MAPK Pathway: The MAPK (mitogen-activated protein kinase) family includes various kinases such as ERK1/2, p38 MAPK, and JNK, which can respond to various external stimuli, including changes in osmotic pressure, mitogens, heat shock, and inflammatory cytokines. The activation of the MAPK pathway is a hierarchical phosphorylation process, initiated by MAPKKK, followed by the activation of MAPKK, ultimately triggering the activity of MAPK. These activated MAPKs further phosphorylate various downstream target proteins, including transcription factors involved in inflammation regulation. Through this mechanism, the MAPK pathway enhances the expression of inflammatory cytokines, promotes the synthesis and release of inflammatory mediators, amplifying the inflammatory response, playing a central role in activating and mobilizing immune cells, and serving as an indispensable regulatory mechanism in the inflammatory process. [6]


JAK-STAT Pathway: The JAK-STAT signaling pathway regulates the inflammatory process in response to stimuli such as cytokines, growth factors, and interferons. When these cytokines bind to their respective receptors, they trigger the activation and mutual phosphorylation of receptor-associated JAKs, providing binding sites for STAT proteins. Subsequently, STAT proteins are phosphorylated, forming dimers, which then translocate to the cell nucleus and bind to the promoter regions of inflammation-related genes, activating their transcription. This promotes the activation, proliferation, and differentiation of inflammatory cells, enhances immune responses, and drives the progression of the inflammatory reaction. [7]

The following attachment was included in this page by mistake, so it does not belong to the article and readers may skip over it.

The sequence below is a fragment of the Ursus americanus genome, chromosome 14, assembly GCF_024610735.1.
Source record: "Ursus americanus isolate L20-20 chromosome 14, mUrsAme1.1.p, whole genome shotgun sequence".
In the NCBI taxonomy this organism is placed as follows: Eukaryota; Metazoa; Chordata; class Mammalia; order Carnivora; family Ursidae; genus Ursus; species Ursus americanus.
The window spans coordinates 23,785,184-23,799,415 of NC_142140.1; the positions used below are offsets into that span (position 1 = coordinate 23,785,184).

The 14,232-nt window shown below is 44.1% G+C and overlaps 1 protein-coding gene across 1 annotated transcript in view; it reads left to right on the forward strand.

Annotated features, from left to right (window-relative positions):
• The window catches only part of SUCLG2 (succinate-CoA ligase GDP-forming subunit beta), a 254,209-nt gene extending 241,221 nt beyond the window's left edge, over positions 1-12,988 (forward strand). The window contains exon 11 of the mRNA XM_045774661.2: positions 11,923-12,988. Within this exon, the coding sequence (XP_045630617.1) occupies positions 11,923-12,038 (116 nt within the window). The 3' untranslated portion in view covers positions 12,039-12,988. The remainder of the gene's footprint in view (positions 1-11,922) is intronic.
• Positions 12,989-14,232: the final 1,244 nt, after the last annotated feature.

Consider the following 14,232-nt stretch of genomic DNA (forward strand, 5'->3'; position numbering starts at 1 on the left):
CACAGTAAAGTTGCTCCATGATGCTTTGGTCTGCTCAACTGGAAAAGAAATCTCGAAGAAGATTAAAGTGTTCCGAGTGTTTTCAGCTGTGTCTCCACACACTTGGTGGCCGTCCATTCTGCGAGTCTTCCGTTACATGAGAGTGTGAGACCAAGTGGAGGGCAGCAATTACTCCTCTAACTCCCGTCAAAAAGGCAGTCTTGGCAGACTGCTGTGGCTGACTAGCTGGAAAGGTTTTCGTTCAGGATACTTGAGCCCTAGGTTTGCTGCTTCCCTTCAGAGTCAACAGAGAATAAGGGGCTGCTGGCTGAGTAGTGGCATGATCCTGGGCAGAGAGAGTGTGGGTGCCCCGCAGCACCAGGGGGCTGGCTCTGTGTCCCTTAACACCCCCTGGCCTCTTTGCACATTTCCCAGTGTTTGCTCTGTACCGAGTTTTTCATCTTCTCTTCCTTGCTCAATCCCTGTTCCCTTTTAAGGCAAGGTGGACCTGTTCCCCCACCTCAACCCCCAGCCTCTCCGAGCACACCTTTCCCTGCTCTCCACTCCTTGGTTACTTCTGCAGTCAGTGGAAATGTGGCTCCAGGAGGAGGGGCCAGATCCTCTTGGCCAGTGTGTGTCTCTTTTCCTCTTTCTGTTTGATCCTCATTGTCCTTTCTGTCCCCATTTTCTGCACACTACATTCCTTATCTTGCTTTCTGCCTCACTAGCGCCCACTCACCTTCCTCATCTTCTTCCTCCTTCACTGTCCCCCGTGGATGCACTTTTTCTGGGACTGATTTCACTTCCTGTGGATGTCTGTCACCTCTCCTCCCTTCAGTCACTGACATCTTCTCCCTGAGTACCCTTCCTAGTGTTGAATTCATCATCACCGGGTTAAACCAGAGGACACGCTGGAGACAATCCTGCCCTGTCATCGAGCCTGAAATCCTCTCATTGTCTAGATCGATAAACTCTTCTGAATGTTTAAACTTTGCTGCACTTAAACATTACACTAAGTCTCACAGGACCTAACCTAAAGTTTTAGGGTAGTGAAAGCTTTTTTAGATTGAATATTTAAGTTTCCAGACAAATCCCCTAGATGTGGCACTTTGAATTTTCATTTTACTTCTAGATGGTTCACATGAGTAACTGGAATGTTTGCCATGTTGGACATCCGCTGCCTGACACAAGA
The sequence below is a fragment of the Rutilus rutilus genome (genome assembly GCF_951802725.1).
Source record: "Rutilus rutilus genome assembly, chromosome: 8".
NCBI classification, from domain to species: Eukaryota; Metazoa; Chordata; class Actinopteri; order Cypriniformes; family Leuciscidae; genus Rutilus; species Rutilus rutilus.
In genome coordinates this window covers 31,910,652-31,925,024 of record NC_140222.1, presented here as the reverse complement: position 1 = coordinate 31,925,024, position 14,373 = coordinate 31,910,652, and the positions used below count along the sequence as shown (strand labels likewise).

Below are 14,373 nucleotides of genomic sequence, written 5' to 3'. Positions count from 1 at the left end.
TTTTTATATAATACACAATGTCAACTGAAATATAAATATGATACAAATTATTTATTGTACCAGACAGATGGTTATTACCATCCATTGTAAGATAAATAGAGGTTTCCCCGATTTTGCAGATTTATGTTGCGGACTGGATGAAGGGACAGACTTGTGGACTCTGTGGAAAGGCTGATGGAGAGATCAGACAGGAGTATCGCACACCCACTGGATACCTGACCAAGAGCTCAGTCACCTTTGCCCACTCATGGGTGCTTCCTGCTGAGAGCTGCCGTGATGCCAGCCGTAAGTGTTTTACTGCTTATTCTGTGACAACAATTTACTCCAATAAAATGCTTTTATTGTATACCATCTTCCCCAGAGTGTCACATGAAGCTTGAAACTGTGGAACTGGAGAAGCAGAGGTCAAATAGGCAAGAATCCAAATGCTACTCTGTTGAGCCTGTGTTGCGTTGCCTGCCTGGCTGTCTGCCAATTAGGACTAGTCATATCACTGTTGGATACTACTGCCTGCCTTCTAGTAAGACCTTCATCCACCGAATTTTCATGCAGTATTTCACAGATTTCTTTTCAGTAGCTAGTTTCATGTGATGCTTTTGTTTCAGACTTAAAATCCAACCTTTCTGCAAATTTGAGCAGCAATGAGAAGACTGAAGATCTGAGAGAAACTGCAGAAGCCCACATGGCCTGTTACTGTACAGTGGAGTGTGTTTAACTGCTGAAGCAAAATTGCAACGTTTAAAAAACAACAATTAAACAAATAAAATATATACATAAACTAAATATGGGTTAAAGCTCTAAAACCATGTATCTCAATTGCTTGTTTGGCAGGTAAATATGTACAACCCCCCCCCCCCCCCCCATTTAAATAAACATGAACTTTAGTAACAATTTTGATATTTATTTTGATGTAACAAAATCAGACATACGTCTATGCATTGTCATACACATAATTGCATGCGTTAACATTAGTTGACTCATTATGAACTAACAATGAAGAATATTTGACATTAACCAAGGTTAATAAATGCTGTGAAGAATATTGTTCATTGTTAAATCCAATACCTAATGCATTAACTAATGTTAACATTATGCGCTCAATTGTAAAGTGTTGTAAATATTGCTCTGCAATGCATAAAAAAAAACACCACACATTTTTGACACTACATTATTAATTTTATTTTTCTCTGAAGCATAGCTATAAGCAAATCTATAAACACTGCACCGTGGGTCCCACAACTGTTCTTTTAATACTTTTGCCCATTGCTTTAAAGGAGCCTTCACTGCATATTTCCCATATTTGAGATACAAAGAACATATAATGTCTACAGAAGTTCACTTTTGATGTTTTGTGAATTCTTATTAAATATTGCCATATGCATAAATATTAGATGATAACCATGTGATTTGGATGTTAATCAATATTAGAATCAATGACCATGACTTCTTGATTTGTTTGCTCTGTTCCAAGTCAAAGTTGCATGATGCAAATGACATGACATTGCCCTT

Common Signs of Inflammation


Inflammation is a biological phenomenon known for thousands of years, associated with two major injuries of the past - wounds and infections. The Roman physician Cornelius Celsus first defined the clinical symptoms of inflammation as redness, swelling, heat, and pain, with later research adding dysfunction as the fifth sign.


Internally, the manifestations of inflammation typically include the following aspects:

i. Vasodilation and increased vascular permeability: Vasodilation leads to increased blood flow, with red blood cells and white blood cells accumulating in the damaged area, while increased vascular permeability facilitates the entry of immune cells into damaged tissues.

ii. Leukocyte infiltration: Leukocytes are a major component of the immune system, and they gather in damaged tissues, participating in the clearance of pathogens and damaged cells.

iii. Tissue edema: Increased vascular permeability allows fluid and proteins to leak from blood vessels into the tissue, resulting in edema.


Externally, the manifestations of inflammation typically include the following aspects:

i. Redness, swelling,and pain: Redness, swelling, heat sensation, and pain in the affected tissues are typical manifestations of inflammation. This is due to increased blood flow and tissue edema caused by vasodilation and the release of inflammatory mediators, stimulating nerve endings to cause pain.

ii. Increased secretion: The inflammatory site may produce exudates. These exudates contain cell debris, cytokines, and other inflammatory mediators produced during the inflammatory response.

iii. Functional impairment: The function of damaged tissues is usually affected, such as joint inflammation leading to restricted joint movement, or respiratory tract infections causing breathing difficulties.

iv. Systemic symptoms: Severe inflammatory reactions may cause systemic symptoms such as fever, fatigue, and headache.






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4.     The NF-κB Pathway: a Focus on Inflammatory Responses in Spinal Cord Injury.DOI: 10.1007 s12035-023-03411-x

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6.     p38 MAP kinases: key signalling molecules as therapeutic targets for inflammatory diseases. DOI: 10.1038 nrd1177

7.     JAK-STAT Signaling as a Target for Inflammatory and Autoimmune Diseases: Current and Future Prospects. DOI: 10.1007 s40265-017-0701-9